Each of the four Saturday sessions will also be held/repeated at St. Philip Neri parish (1902 Munroe Ave S) on Tuesday evenings from 7:00 p.m. - 9:00 p.m., Sept. 26, Oct. 3, Oct. 17, and Oct. 24, she adds. 


A highlight of the Reformation 500 celebration will be an ecumenical worship service to be held at 3 p.m. Sunday, Oct. 29 at the Cathedral of the Holy Family in Saskatoon, with Archbishop Donald Bolen of the Catholic Archdiocese of Regina and Bishop Sid Haugen of the ELCIC Saskatchewan Synod co-preaching. The service will be followed by a reception.


“Everyone is welcome, come and enjoy a little bit of fellowship, and don’t be afraid to talk to your neighbour. You might learn a lot about them, you might also learn a lot about yourself. It’s amazing what an encounter like that will do,” says Woloschuk.


She notes that Bolen and Haugen will also preach at a similar commemoration the day before at Trinity Lutheran Church in Regina.


“It is really important for Christians to mark the 500th anniversary of the beginning of the Reformation,” says Woloschuk. “Together we can take this moment to look back at this significant event, and all that occurred over this significant chunk of time.”


She acknowledges that at the beginning of the Reformation, there was acrimony and even violence, with “a lot of closed mindedness and unwillingness to listen.” However in the last 50 years, Christian unity has come a long way.


“Certainly with Vatican II and the new emphasis on ecumenism that it brought, we have come to new understandings of ecumenism and what we share as Christians. The strides we have made in terms of repairing some of the relationships, I think is quite phenomenal.”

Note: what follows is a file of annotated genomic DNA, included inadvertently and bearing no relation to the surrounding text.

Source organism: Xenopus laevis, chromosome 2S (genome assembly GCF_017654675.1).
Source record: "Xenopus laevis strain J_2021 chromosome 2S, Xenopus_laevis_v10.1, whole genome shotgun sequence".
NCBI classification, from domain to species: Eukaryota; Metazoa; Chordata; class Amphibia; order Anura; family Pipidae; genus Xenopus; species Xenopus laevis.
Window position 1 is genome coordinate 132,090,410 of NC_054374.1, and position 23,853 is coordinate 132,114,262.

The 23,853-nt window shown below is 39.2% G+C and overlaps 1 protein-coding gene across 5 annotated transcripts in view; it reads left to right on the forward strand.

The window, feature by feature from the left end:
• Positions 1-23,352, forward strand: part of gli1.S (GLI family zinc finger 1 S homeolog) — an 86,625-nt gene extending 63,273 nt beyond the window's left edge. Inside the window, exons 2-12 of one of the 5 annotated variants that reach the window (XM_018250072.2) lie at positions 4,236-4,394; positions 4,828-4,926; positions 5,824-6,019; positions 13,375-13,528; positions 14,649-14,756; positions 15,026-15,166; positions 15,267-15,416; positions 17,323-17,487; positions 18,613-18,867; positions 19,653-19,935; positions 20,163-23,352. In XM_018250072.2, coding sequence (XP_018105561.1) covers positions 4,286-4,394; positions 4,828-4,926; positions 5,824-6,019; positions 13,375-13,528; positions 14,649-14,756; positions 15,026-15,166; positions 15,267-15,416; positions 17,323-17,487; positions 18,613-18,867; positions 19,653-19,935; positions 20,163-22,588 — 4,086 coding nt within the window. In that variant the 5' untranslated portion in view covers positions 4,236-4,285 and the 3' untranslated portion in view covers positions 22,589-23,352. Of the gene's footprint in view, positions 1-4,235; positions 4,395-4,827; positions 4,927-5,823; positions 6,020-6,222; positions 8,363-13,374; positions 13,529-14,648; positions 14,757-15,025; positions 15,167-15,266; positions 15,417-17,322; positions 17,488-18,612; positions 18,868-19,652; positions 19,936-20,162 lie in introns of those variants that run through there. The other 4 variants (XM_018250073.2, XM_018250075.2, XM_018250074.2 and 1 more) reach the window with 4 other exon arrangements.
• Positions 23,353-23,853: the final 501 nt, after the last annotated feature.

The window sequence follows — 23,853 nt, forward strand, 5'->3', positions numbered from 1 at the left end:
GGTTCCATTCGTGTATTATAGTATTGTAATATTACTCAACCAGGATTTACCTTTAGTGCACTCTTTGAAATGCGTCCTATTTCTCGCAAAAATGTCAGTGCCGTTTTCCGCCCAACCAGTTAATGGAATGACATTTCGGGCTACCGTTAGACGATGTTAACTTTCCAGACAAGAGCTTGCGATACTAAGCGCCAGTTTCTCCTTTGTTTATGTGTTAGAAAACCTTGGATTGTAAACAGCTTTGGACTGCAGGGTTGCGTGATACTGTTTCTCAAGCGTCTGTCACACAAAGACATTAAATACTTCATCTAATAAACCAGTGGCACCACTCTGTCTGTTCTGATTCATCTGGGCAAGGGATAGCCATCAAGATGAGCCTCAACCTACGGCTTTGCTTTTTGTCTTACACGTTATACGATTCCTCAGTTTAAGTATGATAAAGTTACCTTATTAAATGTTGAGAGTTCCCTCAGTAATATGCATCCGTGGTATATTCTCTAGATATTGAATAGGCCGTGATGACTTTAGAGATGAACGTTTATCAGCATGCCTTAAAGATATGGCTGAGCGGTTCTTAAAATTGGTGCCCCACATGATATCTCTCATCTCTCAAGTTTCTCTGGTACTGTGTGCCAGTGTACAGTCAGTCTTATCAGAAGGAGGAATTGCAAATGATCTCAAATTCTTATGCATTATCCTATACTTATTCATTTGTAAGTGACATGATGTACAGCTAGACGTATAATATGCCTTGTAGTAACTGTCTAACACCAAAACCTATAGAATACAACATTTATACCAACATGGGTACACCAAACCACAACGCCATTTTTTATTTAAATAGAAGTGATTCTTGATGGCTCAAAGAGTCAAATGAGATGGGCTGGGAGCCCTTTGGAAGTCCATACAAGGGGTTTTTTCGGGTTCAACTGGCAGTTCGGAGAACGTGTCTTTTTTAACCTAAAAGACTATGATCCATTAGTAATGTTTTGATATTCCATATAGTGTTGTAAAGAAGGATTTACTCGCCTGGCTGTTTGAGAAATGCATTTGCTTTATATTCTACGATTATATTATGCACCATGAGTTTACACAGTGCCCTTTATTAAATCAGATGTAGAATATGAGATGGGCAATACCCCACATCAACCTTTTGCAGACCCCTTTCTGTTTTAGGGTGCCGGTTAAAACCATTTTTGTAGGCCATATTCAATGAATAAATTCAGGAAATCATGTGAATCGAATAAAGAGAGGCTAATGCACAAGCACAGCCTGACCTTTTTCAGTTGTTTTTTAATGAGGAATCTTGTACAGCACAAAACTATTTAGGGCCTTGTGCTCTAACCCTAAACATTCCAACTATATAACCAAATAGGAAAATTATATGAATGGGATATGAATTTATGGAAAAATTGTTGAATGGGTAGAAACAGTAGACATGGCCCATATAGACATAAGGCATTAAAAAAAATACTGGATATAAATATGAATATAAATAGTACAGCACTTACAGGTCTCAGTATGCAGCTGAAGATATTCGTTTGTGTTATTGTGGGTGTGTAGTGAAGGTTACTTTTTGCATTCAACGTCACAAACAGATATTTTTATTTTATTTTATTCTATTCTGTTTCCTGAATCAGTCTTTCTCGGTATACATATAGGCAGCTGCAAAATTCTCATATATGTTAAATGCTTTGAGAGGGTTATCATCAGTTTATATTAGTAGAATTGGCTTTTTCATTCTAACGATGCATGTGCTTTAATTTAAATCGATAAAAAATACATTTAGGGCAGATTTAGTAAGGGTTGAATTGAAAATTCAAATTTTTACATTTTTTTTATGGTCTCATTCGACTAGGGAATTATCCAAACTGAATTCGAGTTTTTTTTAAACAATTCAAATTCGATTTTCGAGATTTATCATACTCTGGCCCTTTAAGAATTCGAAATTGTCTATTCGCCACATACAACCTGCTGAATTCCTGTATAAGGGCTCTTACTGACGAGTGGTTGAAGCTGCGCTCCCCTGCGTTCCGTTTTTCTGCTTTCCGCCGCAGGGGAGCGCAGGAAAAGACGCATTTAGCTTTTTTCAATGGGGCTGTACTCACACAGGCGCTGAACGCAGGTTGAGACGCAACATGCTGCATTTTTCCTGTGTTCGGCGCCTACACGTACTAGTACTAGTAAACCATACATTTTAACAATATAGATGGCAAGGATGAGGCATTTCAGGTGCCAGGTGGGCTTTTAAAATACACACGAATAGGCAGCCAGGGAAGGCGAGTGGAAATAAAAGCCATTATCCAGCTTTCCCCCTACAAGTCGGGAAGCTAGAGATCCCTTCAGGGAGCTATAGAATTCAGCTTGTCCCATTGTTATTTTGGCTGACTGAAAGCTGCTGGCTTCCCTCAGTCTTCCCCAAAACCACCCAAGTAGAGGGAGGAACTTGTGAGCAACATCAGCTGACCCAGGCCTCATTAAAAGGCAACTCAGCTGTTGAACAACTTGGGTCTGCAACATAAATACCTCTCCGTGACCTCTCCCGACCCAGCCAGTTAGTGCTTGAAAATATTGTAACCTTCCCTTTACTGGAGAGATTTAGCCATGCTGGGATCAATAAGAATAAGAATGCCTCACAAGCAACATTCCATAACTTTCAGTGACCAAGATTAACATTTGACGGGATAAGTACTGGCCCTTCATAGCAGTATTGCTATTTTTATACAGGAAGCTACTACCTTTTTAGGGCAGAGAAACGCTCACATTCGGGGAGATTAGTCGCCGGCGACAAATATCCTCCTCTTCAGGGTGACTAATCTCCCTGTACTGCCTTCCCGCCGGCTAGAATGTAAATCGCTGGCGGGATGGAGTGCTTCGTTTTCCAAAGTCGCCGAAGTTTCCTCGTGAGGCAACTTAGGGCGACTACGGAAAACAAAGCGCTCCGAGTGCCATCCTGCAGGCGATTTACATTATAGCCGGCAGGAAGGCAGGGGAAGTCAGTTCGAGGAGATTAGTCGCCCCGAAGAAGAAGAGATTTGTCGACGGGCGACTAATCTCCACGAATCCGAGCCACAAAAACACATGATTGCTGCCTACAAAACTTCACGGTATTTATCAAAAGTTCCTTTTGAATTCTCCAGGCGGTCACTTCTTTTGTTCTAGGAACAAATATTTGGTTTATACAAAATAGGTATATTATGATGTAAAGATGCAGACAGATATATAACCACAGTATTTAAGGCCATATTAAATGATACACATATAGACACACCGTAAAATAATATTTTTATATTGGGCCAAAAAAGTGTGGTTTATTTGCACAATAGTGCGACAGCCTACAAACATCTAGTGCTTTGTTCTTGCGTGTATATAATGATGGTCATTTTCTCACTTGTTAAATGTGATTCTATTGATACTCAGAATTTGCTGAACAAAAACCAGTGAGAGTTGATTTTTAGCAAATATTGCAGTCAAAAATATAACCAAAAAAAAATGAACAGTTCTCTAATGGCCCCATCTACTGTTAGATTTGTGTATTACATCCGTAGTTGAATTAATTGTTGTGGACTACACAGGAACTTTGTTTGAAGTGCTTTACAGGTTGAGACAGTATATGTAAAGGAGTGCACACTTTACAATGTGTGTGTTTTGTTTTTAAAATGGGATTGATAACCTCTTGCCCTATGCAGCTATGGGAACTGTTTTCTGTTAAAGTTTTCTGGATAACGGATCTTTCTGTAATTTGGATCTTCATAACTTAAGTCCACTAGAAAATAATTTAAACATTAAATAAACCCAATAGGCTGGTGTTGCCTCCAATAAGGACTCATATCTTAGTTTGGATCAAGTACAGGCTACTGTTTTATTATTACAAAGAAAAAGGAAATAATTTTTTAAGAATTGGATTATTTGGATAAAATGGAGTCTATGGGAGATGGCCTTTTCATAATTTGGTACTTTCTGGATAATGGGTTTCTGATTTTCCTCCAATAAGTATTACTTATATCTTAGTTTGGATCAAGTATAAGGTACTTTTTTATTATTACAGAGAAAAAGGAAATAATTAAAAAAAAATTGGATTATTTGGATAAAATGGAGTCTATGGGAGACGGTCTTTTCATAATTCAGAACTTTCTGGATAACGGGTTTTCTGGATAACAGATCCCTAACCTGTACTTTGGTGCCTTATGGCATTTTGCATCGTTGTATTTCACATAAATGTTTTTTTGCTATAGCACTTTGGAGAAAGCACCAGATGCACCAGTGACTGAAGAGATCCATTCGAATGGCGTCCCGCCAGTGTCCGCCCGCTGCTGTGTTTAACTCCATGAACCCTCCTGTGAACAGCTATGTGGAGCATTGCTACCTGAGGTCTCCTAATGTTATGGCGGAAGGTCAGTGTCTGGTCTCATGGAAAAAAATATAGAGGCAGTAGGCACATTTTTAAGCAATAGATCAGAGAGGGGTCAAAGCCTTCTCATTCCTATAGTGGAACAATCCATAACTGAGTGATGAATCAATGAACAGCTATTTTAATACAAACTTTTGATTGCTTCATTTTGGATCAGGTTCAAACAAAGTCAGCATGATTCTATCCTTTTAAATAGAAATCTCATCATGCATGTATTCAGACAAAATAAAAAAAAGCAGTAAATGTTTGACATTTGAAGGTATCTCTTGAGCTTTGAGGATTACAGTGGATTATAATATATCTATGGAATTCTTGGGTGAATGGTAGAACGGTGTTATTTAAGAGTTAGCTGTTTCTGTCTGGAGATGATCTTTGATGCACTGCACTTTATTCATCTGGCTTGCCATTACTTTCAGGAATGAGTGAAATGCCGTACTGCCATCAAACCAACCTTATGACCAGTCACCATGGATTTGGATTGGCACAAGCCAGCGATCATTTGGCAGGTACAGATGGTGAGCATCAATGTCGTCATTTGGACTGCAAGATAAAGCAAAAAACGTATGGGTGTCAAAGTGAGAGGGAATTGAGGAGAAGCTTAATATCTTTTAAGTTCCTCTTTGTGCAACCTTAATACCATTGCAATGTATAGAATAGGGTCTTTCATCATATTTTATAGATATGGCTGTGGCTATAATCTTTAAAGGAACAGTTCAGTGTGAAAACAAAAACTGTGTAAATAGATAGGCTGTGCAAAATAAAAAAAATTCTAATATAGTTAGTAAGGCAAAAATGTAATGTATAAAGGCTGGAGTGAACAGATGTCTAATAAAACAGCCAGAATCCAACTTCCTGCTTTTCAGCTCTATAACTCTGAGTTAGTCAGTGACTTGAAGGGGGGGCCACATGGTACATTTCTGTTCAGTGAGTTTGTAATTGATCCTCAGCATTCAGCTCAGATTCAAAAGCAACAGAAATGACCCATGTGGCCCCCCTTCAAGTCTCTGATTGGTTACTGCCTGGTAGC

Marking the 500th anniversary is a moment for reflection, for confession and conversion, and of celebrating how far Christians have come in their relationships, she adds. “And we have a lot to be thankful for and to celebrate.”


Woloschuk stresses that the Saskatoon event is not solely a Catholic-Lutheran undertaking. “We are making it more Christian-wide. On the committee we have Catholics and Lutherans, certainly, but we also have Anglicans, members of the United Church, members of the Evangelical church ­ we are recognizing that the Reformation has affected all Christians.”


Woloschuk hopes the Reformation 500 events will bring awareness and a renewed commitment to Christian unity.


“This is a chance to remember the past and what has been, both positive and negative. We will also look to the present and rejoice in where we are now. But ultimately, we look to the future: we want this to be something that spurs people on to further the cause of Christian unity,” says Woloschuk.


“That might be something as simple as praying for Christian unity in your own home or prayer time, or parishes beginning to pray regularly for a neighbouring Christian church, regardless of their denomination, or Christians finding ways of working together – there is a lot being done already, but in this case, more is better,” she says with a smile.


“We trust that Christ in the Spirit will bring us to where God wants us to be,” she says. “We will continue to pray for that and to work for that.”


For more information about ecumenism or the Reformation 500 celebrations, see the website at or contact Woloschuk at the Catholic Pastoral Centre, (306) 659-5814.